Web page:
How to be Rich and Successful: 3 Steps to Follow

This article is an excerpt from the Shortform book guide to "The Goal: A Process of Ongoing Improvement" by Eliyahu M. Goldratt. Shortform has the world's best summaries and analyses of books you should be reading.

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What is The Goal book about? How does The Goal: A Process of Ongoing Improvement help you increase production and profitability?

The Goal book reminds you that the main objective for any business is to make money. It provides guidance for how to address production issues and increase profitability.

Keep reading for the key points from The Goal book.

Shortform Introduction to The Goal Book

The Goal: A Process of Ongoing Improvement is a classic management text, and on Jeff Bezos’s short-list of books recommended to new managers.

The Goal is written in the form of an allegory, where a manufacturing plant manager has to reduce a large backlog of orders and improve factory throughput. Its management lessons are interwoven with the manager’s epiphanies. Because we felt the lessons were more important than the narrative, we’ve focused on the teachings and theory, and we’ve summarized the narrative in a chapter at the end.

What can you apply the lessons in this book to? It’s an easy leap to apply The Goal: A Process of Ongoing Improvement to manufacturing, operations, supply chain, and automation problems. 

It takes a bit more thinking to apply it to knowledge work, larger projects, or your personal life, but the principles are generalizable. To really get the most out of this The Goal book summary, think constantly about how you can apply it to your own situation – whether that’s closing sales clients, creating software products, managing a team, or writing books.
Take the advice of Ray Dalio in Principles: view yourself top-down as a machine, digesting inputs and creating outputs. From this perspective, you’ll be capable of studying and optimizing yourself.

The Goal Book Overview

Productivity is defined as bringing you closer to your goal. Every action that brings you closer to your goal is productive. Every action that does not bring you closer is not productive, even if it seems so.

The Goal of every business is to make money. Likewise, activities that do not bring you closer to making money are not productive.

  • Beware of defining subgoals that do not really drive toward the Goal, like production efficiency, team size, money raised, etc. 

Organizations can be measured by 3 metrics: Throughput, Inventory, and Operational Expense.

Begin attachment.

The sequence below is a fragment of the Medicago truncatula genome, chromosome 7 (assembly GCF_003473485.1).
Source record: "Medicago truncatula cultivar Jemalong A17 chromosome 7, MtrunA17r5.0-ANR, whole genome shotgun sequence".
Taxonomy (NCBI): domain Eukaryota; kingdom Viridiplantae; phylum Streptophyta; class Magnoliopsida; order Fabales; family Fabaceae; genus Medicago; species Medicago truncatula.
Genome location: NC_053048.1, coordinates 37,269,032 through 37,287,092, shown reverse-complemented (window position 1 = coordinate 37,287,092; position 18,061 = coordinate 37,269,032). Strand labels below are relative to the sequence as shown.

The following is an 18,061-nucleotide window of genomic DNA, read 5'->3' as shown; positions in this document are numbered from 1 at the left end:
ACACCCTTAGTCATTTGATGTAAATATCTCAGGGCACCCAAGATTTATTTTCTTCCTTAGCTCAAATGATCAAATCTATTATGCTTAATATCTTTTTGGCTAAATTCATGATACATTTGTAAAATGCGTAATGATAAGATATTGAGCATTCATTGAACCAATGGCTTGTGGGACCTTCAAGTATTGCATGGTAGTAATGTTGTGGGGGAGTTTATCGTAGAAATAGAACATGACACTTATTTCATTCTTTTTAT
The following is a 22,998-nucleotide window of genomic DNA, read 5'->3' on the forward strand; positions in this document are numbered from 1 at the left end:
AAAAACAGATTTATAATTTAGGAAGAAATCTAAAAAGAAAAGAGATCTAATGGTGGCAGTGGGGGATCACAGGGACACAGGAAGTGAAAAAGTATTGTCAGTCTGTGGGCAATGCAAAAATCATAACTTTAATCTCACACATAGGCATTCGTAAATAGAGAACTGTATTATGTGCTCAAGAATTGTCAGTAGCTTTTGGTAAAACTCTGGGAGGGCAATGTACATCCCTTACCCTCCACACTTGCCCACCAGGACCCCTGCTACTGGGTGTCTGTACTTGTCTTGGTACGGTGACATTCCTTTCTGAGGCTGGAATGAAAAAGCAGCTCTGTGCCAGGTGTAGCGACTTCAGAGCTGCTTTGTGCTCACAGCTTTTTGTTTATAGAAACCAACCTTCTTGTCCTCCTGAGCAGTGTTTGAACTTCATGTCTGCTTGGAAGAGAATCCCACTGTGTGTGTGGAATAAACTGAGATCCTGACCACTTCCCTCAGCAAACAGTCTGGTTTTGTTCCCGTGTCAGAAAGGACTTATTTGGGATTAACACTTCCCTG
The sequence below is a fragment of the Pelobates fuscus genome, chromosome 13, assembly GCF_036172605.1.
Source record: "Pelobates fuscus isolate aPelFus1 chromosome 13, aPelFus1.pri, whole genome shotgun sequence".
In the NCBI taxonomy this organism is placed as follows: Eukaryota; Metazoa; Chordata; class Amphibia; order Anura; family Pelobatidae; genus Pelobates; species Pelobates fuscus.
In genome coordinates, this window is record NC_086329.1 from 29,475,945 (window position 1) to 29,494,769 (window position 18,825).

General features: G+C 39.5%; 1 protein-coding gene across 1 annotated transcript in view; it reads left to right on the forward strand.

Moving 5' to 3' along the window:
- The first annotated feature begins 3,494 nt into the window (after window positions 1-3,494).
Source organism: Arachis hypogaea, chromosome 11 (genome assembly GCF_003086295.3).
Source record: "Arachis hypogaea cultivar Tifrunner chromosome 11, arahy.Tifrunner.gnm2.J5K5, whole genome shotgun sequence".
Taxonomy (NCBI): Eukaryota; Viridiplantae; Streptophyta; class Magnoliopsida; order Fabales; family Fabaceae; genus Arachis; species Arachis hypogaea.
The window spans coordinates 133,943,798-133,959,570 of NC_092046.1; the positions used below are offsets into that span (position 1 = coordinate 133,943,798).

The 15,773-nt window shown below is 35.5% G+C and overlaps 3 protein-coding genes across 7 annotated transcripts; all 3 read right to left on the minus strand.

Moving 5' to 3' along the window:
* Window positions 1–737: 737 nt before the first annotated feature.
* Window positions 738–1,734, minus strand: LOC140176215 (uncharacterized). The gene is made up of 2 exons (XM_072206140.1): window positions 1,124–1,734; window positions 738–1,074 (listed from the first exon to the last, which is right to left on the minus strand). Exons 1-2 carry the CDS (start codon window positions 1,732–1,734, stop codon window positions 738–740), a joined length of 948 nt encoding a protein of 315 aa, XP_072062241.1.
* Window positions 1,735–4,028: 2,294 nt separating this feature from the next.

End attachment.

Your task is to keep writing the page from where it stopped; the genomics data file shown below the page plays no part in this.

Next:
• Throughput: the rate at which the system generates money through sales
  • Inventory: all the money system has invested in purchasing things it intends to sell
  • Operational expense: all the money the system spends to turn inventory into throughput

Ideally, your activities improve all three at once.

  • Many companies focus primarily on decreasing operating expense, which can lead to unproductive behaviors that stifle throughput. Instead, switch your mindset to increasing throughput.

Bottlenecks and What They Mean

The bottleneck of the system determines the throughput of the entire system. Bottlenecks are an important focal point in The Goal book.

  • By definition, the throughput of the system cannot be greater than the capacity of the bottleneck. Where is the weakest link in the chain?
  • This means the value of an hour lost at the bottleneck is equal to the value of the entire system
    • Even if a bottleneck costs $5/hour to run, if the factory is producing $1000 of goods per hour, then an hour of the bottleneck idling is costing $1000/hour.
  • Constraints can be equipment, people, or policies.

Increase capacity at the bottleneck through a variety of interventions.

  • Prevent idling by running the bottleneck all the time, ensuring inventory upstream of the bottleneck, and preventing back-ups at the bottleneck.
  • Bypass parts past the bottleneck if it’s not strictly necessary.
  • Improve quality of upstream work to prevent bottleneck working on poor-quality work.
  • Add new producers (eg machines, people) at the bottleneck, even if they’re less efficient.
  • Outsource bottleneck capacity to outside the organization.
  • (If you’re a bottleneck as a human manager or a worker, and not a factory step, consider implementing analogues of each of the above)

The non-bottlenecks should be synchronized with the bottleneck, which means idling at non-bottlenecks is acceptable. If both the bottleneck and non-bottleneck go full steam ahead, the non-bottleneck will produce surplus inventory, which adds cost and causes traffic jams.

To coordinate this, use Drum-Buffer-Rope recommended in The Goal book.

  • Drum: pace non-bottlenecks production rates with bottleneck rates
  • Buffer: provide enough buffer inventory upstream of bottleneck to prevent idling
  • Rope: allow up to a threshold max surplus inventory, after which the non-bottleneck is idled
The Goal Book: A Key Text on Production Optimization

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Here's what you'll find in our full The Goal: A Process of Ongoing Improvement summary:

  • How to increase your personal output
  • How to increase your team's output
  • Why obsessing over cost efficiency isn't going to help you with production

Rina Shah

An avid reader for as long as she can remember, Rina’s love for books began with The Boxcar Children. Her penchant for always having a book nearby has never faded, though her reading tastes have since evolved. Rina reads around 100 books every year, with a fairly even split between fiction and non-fiction. Her favorite genres are memoirs, public health, and locked room mysteries. As an attorney, Rina can’t help analyzing and deconstructing arguments in any book she reads.

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